By Mifan Careem, vice president of solutions architecture, WSO2.
In 2020, we’ve seen the pandemic accelerate the need for greater healthcare interoperability and digital solutions. Notably, providers that have offered telemedicine, virtual visits and other digital services fared better than those that have not.
At the same time, provider and payer organizations are now more focused on value-based care measured by patient outcomes rather than reactive patient care. Such innovations have been made possible by integrated data sources within and across the healthcare organization.
Too often however, the lack of interoperability continues to stifle innovation that would otherwise benefit the healthcare industry’s most important stakeholder: the patient. The Office of the National Coordinator (ONC) Cures act and the Centers for Medicare & Medicaid Services (CMS) Interoperability and Patient Access Final Rule (CMS-9115-F) set to go into effect on July 1, 2021, aim to change that.
The new ONC and CMS rules, which target U.S. organizations, require healthcare payers and providers to provide patients with open access to their data and a secure data exchange between the different parties. As a result, patients should have improved access to health information. Meanwhile, the improved interoperability among providers and payers is expected to trigger innovation and pave the way to a newer app ecosystem.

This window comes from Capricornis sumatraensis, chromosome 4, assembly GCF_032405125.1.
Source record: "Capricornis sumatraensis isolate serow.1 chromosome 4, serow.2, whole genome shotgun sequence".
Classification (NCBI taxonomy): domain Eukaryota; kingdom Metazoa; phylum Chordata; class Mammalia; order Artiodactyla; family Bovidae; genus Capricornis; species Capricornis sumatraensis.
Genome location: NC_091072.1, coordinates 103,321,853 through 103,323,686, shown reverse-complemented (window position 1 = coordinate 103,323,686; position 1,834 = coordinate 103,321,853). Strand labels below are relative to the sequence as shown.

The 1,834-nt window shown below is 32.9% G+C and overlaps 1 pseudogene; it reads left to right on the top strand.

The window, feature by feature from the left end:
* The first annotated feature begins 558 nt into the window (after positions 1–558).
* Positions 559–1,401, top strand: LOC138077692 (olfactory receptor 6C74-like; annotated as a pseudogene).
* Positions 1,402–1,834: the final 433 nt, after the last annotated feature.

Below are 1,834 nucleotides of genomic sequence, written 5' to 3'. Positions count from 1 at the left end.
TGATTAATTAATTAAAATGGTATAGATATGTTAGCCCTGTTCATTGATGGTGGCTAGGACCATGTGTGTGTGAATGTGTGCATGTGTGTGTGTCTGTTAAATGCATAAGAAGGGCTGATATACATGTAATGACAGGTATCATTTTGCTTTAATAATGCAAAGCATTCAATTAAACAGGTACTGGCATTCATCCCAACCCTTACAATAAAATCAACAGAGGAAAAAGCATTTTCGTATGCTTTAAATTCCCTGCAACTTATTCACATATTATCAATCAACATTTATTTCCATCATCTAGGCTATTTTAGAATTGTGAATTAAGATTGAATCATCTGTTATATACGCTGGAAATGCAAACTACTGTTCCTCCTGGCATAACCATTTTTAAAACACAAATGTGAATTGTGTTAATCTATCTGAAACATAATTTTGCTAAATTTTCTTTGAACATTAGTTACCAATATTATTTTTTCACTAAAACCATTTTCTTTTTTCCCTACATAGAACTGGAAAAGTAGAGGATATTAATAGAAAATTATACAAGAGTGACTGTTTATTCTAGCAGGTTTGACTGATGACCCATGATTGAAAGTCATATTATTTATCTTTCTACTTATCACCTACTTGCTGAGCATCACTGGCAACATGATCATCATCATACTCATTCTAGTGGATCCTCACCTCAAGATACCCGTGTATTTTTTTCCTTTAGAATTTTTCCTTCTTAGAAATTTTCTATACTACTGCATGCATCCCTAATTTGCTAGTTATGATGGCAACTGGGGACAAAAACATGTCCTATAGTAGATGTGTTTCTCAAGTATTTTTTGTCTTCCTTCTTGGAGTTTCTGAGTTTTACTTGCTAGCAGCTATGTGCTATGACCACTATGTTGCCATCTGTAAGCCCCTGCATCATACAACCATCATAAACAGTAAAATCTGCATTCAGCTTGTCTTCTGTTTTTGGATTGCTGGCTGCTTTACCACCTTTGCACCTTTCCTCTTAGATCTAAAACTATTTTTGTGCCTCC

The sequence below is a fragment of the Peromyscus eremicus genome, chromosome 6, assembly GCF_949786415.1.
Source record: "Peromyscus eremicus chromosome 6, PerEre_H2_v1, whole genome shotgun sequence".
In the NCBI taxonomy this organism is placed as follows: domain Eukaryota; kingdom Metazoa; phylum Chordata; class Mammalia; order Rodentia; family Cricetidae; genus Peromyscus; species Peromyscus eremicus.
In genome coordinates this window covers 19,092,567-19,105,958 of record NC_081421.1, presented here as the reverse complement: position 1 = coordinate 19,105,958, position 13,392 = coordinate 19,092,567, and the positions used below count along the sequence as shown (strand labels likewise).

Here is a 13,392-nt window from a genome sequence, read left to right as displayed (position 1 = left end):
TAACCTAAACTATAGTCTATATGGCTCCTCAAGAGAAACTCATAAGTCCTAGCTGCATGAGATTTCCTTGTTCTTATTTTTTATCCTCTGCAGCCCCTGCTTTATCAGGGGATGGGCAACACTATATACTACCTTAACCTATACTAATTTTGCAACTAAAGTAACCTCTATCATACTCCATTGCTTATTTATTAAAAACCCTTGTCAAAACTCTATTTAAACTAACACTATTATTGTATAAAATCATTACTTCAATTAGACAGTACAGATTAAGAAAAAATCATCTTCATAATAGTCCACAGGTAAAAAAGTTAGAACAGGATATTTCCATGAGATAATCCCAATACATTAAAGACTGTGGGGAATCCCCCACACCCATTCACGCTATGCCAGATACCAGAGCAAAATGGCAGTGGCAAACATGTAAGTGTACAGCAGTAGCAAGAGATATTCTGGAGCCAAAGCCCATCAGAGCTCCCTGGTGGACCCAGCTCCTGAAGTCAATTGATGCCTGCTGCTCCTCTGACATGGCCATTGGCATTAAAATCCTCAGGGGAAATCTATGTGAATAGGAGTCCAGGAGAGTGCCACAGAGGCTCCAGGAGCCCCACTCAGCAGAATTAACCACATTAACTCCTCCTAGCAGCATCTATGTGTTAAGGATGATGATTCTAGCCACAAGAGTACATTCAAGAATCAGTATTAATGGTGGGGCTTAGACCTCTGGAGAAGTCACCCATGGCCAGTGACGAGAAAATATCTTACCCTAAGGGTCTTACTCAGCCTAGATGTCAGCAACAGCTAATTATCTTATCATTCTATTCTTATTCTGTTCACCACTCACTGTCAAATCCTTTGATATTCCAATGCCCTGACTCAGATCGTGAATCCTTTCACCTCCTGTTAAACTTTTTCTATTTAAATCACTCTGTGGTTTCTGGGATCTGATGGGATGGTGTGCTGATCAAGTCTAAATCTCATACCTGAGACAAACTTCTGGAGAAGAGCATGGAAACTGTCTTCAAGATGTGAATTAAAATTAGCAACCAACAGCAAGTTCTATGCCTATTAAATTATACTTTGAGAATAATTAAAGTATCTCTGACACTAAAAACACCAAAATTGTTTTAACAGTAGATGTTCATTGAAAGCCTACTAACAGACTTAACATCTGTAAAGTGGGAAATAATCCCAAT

APIs are key to compliance
Interoperability is a critical component within the healthcare system as records are digitized and must be easily shared between institutions and payers to improve the overall care of patients. The lack of interoperability is hampering the industry’s ability to transform and streamline services. While there have been attempts by the organizations including Health Level Seven (HL7) to promote interoperability and responsible data sharing over the years, concerns and issues with granting patients access to their data remain.
To achieve successful interoperability, healthcare payers and institutions must use APIs—specifically those aligned with the Fast Healthcare Interoperability Resources (FHIR) standards—to exchange structured healthcare data, such as those used for electronic health records (EHRs), digital health applications and patient use.
The CMS rule is designed to help simplify how payers and providers use APIs to drive interoperability and data sharing. However, as with all regulations, CIOs need the right strategy to implement the technology and steps to ensure compliance. As this is a new rule, there are no prior examples to follow, and if CIOs do not effectively follow a strategy, they may be found at fault on July 1.
There are four challenges that healthcare CIOs will need to overcome to ensure successful compliance and more importantly the transition to a patient-centered approach—with services delivered when, and where, consumers want.
Analyze compliance readiness